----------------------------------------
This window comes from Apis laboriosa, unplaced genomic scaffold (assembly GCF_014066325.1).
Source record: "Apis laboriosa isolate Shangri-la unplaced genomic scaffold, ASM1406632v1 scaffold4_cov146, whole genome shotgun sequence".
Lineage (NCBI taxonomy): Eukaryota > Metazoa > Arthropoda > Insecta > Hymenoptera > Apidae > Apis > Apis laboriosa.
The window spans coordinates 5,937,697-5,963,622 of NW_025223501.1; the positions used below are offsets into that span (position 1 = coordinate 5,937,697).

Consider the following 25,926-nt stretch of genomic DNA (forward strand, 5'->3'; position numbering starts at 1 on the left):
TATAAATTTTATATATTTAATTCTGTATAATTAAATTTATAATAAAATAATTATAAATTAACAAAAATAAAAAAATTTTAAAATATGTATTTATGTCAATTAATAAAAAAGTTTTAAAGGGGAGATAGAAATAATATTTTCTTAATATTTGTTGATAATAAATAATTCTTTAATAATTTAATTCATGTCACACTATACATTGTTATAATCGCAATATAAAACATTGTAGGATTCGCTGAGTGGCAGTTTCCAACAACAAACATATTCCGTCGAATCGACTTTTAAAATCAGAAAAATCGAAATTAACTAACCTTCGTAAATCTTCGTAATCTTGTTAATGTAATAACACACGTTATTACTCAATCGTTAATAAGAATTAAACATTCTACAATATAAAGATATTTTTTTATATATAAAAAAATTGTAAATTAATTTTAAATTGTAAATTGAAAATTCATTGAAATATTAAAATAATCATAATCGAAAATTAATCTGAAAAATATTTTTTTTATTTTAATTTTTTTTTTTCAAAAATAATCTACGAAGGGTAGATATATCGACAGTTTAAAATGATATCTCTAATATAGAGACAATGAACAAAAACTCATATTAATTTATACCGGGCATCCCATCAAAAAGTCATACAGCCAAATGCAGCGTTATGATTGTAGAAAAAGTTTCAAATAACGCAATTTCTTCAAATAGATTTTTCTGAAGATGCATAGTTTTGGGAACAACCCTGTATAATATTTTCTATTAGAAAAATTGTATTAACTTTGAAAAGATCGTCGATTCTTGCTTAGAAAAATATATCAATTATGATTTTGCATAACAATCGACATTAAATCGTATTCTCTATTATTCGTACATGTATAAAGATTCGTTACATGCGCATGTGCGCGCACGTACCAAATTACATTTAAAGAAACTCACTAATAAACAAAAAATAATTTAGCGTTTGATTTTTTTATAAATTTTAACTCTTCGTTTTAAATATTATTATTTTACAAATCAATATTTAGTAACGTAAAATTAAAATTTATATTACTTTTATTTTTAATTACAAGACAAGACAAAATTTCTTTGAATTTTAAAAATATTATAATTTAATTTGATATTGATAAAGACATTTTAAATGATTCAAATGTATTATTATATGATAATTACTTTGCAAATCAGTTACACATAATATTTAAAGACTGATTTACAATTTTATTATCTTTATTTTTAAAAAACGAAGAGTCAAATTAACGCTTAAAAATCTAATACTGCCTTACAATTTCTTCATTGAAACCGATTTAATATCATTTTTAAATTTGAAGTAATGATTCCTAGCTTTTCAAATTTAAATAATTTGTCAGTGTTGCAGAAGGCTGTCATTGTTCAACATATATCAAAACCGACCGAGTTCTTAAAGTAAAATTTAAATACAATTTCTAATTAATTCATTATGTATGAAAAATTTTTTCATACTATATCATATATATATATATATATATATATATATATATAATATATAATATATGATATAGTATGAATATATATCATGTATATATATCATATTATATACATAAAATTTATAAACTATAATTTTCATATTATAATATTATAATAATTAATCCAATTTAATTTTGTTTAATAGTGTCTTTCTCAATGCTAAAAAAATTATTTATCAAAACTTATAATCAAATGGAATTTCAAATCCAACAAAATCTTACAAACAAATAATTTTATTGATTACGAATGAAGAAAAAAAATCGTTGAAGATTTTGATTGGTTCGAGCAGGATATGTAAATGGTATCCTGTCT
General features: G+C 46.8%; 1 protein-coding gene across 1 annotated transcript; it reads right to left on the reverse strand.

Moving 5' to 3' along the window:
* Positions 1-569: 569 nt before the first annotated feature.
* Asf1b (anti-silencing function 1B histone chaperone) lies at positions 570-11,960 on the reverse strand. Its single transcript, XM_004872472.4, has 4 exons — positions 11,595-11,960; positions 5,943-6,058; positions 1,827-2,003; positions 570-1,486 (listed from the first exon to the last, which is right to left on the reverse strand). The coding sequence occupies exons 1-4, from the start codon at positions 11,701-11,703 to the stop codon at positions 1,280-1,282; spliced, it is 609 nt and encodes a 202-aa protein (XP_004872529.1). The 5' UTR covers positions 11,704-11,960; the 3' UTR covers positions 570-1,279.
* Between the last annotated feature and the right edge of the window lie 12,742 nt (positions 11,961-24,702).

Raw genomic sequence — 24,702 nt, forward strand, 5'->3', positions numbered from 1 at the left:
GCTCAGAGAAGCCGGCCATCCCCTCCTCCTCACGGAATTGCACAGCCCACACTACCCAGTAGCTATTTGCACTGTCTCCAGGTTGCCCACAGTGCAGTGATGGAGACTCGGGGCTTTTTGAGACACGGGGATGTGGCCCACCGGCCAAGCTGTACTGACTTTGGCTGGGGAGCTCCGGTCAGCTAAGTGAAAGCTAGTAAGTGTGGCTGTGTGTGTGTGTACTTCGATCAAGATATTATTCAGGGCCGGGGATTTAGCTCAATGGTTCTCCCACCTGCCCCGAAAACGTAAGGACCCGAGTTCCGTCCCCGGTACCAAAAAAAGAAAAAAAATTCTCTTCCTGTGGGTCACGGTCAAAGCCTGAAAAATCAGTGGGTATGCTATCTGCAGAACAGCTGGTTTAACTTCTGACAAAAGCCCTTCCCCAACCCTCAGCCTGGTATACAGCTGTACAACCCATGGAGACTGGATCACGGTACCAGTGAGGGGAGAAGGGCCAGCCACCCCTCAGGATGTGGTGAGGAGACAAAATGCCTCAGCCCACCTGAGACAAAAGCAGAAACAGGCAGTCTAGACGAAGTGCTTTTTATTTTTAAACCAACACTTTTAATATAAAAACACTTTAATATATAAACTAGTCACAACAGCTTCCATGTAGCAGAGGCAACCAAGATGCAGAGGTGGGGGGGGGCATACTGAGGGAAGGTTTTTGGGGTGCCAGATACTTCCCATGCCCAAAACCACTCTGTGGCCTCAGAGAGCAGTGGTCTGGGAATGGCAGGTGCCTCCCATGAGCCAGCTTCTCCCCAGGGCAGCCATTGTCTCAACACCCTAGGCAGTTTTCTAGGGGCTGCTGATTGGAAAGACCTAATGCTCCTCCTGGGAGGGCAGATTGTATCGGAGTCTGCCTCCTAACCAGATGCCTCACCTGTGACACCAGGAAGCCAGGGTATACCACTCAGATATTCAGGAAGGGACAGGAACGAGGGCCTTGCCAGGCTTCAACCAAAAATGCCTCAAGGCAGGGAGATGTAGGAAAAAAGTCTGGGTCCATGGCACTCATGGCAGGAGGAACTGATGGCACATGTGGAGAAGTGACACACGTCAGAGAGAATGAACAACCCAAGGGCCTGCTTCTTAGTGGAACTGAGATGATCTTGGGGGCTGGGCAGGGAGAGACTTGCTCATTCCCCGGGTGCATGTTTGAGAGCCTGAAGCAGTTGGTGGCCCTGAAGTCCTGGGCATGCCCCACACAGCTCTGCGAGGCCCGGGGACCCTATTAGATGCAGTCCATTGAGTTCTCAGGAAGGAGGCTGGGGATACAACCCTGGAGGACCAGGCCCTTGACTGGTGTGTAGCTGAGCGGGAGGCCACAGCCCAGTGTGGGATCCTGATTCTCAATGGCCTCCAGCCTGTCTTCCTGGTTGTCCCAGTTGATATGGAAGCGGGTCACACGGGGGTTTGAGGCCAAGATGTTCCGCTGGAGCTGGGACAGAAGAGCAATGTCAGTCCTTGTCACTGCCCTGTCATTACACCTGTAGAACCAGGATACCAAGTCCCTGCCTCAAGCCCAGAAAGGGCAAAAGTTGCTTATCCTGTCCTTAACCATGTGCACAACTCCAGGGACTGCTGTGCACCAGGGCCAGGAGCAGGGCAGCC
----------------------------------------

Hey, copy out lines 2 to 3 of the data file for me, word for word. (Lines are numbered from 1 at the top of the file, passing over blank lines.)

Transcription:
Source record: "Apis laboriosa isolate Shangri-la unplaced genomic scaffold, ASM1406632v1 scaffold4_cov146, whole genome shotgun sequence".
Lineage (NCBI taxonomy): Eukaryota > Metazoa > Arthropoda > Insecta > Hymenoptera > Apidae > Apis > Apis laboriosa.